We returned to Davis the next morning.  The biggest part of me still believed it was a tormented nightmare brought on my too much brown liquor or not enough Vitamin  C.  I would shower the grease paint and sweat down a drain and as I fell into the bed I would keep falling down the abyss of that falling dream only to wake up before I hit rock bottom.  The sun was breaking through the mist and somewhere people were talking about checking our weapons at the armory.  The invasion was off post.  Once you hit the gate, you’re good.  Man has the need to break up pain, leaving some behind while seeing to the next.   Leave behind the screams.  Leave behind the smell of vomit, the sound of helicopter blades beating the black sky.  Leave the look look in his eye before he went dark and silent.  Here is the next thing, Man.  Move to this.  See to that.  Experience the new and ignore the stench of the old you leave behind though it burns your nose, coarsens your voice.  Once you hit the gate, it’s America.

We stood in line silently.  Neither of us knew what to say at that point.  We just existed.  Radios were talking to one another and soldiers were asking what happened to Reston?  I heard Conner say,

He didn’t make it.  Yeah, I’m serious.

I looked at the pale blue wall thinking of a porch I painted years before and wondering if the paint in Virginia had peeled the way the paint here did. Did everything disintegrate the same?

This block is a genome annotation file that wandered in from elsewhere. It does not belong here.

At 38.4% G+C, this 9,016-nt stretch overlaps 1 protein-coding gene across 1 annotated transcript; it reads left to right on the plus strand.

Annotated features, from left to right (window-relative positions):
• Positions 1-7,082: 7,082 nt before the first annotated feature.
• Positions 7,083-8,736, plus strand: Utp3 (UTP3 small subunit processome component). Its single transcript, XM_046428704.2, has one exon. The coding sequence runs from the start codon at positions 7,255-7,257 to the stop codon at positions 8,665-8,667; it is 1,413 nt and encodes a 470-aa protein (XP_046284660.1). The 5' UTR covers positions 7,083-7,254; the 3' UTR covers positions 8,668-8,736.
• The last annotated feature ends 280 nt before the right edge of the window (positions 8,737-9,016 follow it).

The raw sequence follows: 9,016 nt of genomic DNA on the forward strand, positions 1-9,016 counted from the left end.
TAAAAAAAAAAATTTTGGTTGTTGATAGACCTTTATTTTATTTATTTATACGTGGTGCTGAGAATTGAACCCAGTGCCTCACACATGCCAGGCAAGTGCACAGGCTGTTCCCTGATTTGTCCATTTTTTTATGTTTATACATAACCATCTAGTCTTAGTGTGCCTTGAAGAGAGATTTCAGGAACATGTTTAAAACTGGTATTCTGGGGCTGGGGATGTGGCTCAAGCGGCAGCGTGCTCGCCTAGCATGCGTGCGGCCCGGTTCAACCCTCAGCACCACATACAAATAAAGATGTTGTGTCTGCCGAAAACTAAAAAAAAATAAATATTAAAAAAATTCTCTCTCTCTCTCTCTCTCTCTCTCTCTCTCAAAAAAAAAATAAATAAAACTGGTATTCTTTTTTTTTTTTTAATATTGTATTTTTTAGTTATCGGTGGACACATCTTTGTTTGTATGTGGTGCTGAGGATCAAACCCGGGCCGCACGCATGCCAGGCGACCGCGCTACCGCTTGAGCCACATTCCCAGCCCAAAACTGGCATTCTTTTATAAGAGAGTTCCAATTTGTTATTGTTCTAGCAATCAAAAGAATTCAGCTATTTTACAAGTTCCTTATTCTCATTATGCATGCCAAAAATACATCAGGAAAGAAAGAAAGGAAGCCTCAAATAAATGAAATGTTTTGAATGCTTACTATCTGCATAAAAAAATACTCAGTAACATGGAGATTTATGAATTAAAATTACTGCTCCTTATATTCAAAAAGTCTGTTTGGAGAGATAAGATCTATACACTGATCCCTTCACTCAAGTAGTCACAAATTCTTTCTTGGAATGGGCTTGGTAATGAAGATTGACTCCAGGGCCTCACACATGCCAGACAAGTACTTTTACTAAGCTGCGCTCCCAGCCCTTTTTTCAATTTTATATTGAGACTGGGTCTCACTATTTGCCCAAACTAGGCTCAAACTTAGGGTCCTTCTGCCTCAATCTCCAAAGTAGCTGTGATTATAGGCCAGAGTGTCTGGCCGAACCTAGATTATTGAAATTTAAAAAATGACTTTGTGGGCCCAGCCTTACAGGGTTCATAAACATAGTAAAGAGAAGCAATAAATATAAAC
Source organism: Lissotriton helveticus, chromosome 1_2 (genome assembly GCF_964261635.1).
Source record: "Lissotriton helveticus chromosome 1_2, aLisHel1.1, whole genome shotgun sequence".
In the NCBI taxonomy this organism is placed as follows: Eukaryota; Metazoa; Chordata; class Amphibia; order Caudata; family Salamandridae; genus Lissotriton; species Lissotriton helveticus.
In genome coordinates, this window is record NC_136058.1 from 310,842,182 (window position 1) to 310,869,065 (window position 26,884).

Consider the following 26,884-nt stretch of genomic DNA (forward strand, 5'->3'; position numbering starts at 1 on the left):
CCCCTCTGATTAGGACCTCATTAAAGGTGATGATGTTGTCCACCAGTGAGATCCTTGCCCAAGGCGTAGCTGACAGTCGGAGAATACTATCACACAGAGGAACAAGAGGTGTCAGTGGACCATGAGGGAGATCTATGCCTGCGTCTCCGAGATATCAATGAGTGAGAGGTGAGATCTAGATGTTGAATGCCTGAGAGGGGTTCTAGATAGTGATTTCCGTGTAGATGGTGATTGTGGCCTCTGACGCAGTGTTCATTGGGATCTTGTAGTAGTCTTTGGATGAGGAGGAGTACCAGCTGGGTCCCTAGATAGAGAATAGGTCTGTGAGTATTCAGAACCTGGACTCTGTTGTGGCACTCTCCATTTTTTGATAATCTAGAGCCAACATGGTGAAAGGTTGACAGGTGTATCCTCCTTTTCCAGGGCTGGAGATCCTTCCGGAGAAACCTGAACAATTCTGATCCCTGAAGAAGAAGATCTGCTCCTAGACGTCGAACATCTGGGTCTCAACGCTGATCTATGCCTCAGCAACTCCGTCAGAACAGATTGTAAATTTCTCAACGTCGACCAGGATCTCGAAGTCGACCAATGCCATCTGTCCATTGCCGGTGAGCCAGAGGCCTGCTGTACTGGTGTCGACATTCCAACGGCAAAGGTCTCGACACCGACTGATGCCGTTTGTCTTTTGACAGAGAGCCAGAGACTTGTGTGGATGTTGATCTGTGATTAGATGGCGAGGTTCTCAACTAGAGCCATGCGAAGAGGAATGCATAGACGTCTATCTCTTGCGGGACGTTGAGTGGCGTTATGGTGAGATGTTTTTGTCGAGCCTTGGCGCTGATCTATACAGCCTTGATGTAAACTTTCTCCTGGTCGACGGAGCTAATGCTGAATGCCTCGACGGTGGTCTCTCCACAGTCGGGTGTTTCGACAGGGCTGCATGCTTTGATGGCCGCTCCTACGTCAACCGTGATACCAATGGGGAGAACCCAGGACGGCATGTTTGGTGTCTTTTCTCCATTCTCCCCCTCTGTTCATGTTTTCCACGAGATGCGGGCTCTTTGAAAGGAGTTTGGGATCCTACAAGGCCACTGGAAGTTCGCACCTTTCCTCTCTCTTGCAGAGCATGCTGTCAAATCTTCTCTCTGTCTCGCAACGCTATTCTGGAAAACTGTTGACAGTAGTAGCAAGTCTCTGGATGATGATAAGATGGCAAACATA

Connor tapped my shoulder forward.  I walked up to the Armory window.

How many rounds you got?

I didn’t answer quick enough.

Never mind, let’s count them.  You soldiers need some sleep.

We’re suppose to go out in a few more days, I said.  Up North.  Not sure why.  Sargent Jacks was talking about it.

Well, the CO says everyone turns in their rounds before hitting the barracks.

Oh, no problem.  I was just saying.

He counted my rounds.  One mag plus 11 were missing.  Forty-one.

I heard you boys had some trouble.  I’m sorry to hear about Reston.  Did you get some of them?

I stood there trying to form the answer and could barely grasp the question.  Get them? I thought.  You mean kill them?  Did I kill any of the motherfuckers while they were trying to kill me and Connor?  Did I kill any of them as they gunned Reston down like a fucking animal? Did I get them?  Was I supposed to bring them back and put them on your fucking desk so we could stuff them and sit around smoking pipes and drinking brandy talking about the fucking glorious time we had getting them?  Mount their heads like bulls?

Connor touched my shoulder.

We’re not sure.  It was dark.  We aimed at the tracer rounds.  He said.

They’re probably going to want a report since live ammo is missing.

See to this, get to that.  I thought.

El-Tee knows all about it.  We debriefed him at Mar-For.  Can we just turn in what we got left and sign what we got to sign?  I asked.

Sure.